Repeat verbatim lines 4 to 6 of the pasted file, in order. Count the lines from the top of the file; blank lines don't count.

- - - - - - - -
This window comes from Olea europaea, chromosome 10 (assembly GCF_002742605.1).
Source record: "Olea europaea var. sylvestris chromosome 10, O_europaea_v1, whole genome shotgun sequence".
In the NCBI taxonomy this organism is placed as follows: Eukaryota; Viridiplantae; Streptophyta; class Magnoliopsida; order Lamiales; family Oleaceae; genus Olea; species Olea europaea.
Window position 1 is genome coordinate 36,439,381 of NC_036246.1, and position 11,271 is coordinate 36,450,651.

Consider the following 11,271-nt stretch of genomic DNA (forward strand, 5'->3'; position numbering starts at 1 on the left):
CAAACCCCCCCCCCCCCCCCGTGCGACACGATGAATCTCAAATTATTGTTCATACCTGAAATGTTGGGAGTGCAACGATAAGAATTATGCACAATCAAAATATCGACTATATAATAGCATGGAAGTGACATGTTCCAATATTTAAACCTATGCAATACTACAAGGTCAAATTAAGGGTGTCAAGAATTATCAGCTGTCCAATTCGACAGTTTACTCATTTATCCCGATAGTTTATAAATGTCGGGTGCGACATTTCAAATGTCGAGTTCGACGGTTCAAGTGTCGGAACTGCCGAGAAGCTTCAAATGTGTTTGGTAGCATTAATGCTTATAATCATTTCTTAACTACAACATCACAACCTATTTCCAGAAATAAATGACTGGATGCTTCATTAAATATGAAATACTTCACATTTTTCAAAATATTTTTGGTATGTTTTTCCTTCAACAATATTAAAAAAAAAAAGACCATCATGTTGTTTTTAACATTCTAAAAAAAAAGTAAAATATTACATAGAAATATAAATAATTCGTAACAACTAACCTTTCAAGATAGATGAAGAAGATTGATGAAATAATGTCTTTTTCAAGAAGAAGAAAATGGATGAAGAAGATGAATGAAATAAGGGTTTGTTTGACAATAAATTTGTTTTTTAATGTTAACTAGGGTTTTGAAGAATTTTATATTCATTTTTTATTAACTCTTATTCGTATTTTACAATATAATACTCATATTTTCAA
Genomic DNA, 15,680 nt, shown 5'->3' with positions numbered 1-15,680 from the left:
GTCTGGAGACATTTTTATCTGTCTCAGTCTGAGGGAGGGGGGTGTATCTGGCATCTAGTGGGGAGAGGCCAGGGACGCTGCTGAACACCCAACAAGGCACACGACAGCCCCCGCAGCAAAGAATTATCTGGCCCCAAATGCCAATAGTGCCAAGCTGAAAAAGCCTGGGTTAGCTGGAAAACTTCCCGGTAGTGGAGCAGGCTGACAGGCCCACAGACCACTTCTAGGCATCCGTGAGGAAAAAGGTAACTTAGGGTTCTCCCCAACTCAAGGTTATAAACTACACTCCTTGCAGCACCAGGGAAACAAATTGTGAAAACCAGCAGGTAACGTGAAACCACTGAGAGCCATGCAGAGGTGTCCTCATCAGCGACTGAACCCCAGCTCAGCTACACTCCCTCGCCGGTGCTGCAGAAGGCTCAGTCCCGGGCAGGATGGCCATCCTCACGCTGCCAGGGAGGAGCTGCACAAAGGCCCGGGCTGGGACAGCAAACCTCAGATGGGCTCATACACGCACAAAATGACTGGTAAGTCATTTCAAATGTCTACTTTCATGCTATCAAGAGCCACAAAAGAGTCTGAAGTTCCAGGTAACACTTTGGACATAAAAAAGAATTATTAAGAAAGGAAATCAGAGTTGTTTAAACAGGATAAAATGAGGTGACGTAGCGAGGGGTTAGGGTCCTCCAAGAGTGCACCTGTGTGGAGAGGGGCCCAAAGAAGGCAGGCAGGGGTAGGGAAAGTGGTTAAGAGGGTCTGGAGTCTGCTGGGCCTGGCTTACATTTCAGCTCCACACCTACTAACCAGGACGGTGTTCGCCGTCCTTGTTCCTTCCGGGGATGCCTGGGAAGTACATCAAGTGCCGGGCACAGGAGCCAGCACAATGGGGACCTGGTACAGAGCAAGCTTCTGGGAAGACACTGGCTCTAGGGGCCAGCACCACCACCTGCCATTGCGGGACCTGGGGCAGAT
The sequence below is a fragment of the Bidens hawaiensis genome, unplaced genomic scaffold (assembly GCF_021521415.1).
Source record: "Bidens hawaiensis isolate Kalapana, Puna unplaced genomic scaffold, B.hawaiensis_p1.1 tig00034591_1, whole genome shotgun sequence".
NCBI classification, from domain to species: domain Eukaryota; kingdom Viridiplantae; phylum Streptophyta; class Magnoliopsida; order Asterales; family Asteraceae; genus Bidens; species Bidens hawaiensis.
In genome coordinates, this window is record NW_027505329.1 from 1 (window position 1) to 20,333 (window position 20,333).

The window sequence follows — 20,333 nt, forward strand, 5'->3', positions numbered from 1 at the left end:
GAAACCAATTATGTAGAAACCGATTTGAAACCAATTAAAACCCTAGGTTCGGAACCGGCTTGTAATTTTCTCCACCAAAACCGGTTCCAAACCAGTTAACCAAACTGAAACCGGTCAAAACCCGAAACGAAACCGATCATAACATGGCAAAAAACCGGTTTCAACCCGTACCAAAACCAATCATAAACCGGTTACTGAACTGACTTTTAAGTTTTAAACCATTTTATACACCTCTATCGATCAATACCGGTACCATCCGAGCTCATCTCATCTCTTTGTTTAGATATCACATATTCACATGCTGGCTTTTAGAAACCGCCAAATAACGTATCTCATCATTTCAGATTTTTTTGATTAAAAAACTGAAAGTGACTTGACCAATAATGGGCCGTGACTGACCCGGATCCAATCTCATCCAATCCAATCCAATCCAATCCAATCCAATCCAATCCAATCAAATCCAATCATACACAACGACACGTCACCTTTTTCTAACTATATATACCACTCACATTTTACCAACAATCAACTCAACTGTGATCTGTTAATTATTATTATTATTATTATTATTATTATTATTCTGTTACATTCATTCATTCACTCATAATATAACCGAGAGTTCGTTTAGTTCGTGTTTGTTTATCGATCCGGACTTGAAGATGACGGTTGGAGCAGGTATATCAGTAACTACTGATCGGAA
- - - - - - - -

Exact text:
Window position 1 is genome coordinate 36,439,381 of NC_036246.1, and position 11,271 is coordinate 36,450,651.

Consider the following 11,271-nt stretch of genomic DNA (forward strand, 5'->3'; position numbering starts at 1 on the left):
CAAACCCCCCCCCCCCCCCCGTGCGACACGATGAATCTCAAATTATTGTTCATACCTGAAATGTTGGGAGTGCAACGATAAGAATTATGCACAATCAAAATATCGACTATATAATAGCATGGAAGTGACATGTTCCAATATTTAAACCTATGCAATACTACAAGGTCAAATTAAGGGTGTCAAGAATTATCAGCTGTCCAATTCGACAGTTTACTCATTTATCCCGATAGTTTATAAATGTCGGGTGCGACATTTCAAATGTCGAGTTCGACGGTTCAAGTGTCGGAACTGCCGAGAAGCTTCAAATGTGTTTGGTAGCATTAATGCTTATAATCATTTCTTAACTACAACATCACAACCTATTTCCAGAAATAAATGACTGGATGCTTCATTAAATATGAAATACTTCACATTTTTCAAAATATTTTTGGTATGTTTTTCCTTCAACAATATTAAAAAAAAAAAGACCATCATGTTGTTTTTAACATTCTAAAAAAAAAGTAAAATATTACATAGAAATATAAATAATTCGTAACAACTAACCTTTCAAGATAGATGAAGAAGATTGATGAAATAATGTCTTTTTCAAGAAGAAGAAAATGGATGAAGAAGATGAATGAAATAAGGGTTTGTTTGACAATAAATTTGTTTTTTAATGTTAACTAGGGTTTTGAAGAATTTTATATTCATTTTTTATTAACTCTTATTCGTATTTTACAATATAATACTCATATTTTCAA